4.1 Melt compounding conditions

Starch can be melt compounded considering various conventional processing techniques, similar to those widely used for typical synthetic thermoplastics, such as extrusion, injection, compression molding, casting and foaming, as well as some new techniques as melt reactive melt compounding. Various starch-based products which have been developed and commercialized as extruded films/sheets, foams, shaped articles, etc. [51] using internal mixer, mono (Figure 2) or twin-screw extruders, injection devices, others can be obtain [52]. Formulations often require inlets for plasticizers, filler or other additives. Escape of volatiles such as steam will be required, without loss of other materials. High shear is required to disrupt the native starch structure and produce a uniform composition with other components. The extrudate must be a uniform continuous stream with rheology suitable for shaping [11].

Figure 2.

Schematic representation of starch processing by extrusion [52].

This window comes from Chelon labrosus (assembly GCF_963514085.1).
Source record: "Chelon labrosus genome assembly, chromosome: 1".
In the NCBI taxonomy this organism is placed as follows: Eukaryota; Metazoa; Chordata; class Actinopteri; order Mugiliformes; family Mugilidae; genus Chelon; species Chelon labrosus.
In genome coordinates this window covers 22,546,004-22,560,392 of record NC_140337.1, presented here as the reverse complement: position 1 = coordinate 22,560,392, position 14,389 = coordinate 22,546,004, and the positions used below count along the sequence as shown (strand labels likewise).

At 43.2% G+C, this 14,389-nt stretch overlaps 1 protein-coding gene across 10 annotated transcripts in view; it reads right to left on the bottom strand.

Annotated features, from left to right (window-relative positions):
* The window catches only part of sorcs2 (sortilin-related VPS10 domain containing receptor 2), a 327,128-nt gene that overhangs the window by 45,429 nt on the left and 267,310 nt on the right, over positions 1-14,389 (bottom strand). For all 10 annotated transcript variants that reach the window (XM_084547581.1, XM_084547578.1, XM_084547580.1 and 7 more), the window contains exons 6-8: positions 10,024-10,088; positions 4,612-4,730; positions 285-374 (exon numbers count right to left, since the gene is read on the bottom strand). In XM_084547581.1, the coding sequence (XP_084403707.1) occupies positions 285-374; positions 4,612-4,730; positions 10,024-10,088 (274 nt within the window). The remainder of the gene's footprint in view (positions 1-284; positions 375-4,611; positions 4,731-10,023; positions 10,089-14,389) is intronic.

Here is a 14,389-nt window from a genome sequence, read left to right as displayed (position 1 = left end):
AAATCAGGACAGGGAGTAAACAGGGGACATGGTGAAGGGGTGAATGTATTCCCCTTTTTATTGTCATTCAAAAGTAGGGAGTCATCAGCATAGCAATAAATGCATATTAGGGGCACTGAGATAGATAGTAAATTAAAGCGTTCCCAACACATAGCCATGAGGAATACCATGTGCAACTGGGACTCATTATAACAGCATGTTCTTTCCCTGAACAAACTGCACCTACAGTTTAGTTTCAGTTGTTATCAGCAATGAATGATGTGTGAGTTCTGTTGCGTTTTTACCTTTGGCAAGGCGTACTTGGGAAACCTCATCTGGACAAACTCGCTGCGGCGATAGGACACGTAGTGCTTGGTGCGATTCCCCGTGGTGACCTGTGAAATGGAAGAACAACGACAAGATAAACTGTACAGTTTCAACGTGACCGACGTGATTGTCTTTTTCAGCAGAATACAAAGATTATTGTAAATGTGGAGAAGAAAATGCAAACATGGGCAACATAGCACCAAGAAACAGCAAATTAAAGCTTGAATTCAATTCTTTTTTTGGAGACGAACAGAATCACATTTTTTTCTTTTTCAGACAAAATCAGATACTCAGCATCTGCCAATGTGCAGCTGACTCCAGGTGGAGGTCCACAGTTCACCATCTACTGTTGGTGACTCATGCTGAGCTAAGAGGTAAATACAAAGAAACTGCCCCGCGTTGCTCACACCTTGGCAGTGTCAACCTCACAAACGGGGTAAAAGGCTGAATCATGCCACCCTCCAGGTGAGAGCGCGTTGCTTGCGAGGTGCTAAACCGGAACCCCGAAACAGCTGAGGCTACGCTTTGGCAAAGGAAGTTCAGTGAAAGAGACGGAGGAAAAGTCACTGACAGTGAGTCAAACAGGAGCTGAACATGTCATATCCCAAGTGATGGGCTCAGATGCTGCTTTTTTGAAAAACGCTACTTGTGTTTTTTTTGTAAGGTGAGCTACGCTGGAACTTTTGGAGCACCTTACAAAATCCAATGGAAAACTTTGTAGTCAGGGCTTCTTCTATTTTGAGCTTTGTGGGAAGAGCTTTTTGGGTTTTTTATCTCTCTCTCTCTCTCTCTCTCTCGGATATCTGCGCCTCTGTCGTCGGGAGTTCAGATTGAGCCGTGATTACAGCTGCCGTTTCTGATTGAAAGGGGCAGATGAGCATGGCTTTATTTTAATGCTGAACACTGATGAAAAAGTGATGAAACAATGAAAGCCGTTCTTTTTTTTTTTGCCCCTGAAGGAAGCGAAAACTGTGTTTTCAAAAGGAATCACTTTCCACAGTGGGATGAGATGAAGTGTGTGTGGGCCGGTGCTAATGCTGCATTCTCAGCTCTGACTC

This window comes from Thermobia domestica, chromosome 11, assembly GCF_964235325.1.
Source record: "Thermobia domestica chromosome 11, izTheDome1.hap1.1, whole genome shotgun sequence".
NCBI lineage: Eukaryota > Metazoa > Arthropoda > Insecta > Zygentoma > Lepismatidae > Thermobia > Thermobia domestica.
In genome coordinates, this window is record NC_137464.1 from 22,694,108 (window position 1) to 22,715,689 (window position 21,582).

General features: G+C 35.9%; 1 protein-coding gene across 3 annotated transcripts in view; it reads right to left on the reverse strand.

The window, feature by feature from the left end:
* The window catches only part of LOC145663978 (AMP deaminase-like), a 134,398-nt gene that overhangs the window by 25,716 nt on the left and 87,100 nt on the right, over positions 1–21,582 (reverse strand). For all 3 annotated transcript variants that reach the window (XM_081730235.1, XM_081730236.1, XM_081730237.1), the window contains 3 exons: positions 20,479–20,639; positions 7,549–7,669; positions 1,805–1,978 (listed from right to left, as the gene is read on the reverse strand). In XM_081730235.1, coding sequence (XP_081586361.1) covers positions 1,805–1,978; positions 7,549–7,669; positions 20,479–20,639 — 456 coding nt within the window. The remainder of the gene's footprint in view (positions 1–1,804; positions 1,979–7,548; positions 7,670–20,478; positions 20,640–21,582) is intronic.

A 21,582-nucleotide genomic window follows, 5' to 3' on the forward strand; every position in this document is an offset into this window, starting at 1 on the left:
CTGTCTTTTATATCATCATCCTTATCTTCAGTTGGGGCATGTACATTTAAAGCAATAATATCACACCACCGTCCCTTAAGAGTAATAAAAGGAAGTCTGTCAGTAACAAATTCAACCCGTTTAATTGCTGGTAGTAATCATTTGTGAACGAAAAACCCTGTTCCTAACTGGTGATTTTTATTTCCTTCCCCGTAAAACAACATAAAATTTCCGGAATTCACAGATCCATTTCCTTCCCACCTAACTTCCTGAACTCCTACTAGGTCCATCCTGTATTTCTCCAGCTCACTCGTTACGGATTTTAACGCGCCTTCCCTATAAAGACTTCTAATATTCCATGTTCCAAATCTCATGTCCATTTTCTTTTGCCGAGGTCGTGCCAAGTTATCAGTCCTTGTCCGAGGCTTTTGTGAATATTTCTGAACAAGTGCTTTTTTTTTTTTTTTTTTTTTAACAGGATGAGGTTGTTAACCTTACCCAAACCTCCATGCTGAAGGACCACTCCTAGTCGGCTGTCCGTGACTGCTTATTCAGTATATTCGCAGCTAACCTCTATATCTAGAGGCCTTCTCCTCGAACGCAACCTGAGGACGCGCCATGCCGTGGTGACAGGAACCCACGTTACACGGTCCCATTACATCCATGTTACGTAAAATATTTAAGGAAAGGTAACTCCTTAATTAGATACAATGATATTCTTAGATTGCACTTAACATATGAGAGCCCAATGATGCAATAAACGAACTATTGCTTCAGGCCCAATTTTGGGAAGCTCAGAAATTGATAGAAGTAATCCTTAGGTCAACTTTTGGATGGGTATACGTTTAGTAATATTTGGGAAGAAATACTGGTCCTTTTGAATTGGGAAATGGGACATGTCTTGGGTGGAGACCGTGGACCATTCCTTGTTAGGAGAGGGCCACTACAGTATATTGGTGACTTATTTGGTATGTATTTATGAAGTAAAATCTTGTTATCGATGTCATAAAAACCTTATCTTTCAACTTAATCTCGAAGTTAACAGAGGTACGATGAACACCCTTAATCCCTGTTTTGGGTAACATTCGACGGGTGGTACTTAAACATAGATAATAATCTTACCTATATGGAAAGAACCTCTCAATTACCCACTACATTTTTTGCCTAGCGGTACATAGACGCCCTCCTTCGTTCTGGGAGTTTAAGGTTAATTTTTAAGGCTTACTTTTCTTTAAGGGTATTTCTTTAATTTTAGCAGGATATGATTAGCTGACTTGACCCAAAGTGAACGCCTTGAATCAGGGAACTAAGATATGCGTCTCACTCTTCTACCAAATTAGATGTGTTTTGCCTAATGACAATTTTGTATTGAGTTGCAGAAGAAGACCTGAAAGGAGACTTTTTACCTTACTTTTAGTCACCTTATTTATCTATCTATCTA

A twin-screw extruder has a large operational flexibility (individual barrel zone temperature control, multiple feeding/injection, and screw configuration for different degree of mixing/kneading) and is useful for intensive mixing and compounding of components into starch plastics. In a twin-screw extruder the custom combinations of rheological elements can be assembled along the screw. Zone of high shear will assist with disruption of granules while uncoiling of molecules can take place in less shear intensive zones. Another advantage of the twin-screw extruder is to allow the decoupling of die flow and mechanical treatment. During extrusion of starch-based multiphase materials, residence times and specific mechanical energy inputs must be controlled, and high efficiency production can be achieved [52]. The temperature conditions for preparation and processing of these materials must be chosen to minimize possible degradation of the organic modifier and the matrix [53, 54, 55]. The shear experienced during compounding may have caused fragmentation of starch and destroyed its crystalline structure [56]. Shearing of the molten granules destroys their organized structure, and crystalline, granular starch is converted to a dispersed, essentially amorphous material [57]. It was found that if the extrusion is performed at high rotational speed and high stationary times the single helix crystallites are formed [58, 59]. Also during extrusion the shear stress may enhance starch separation, whereby amylose may be partly leached out of the amylopectin [60, 61].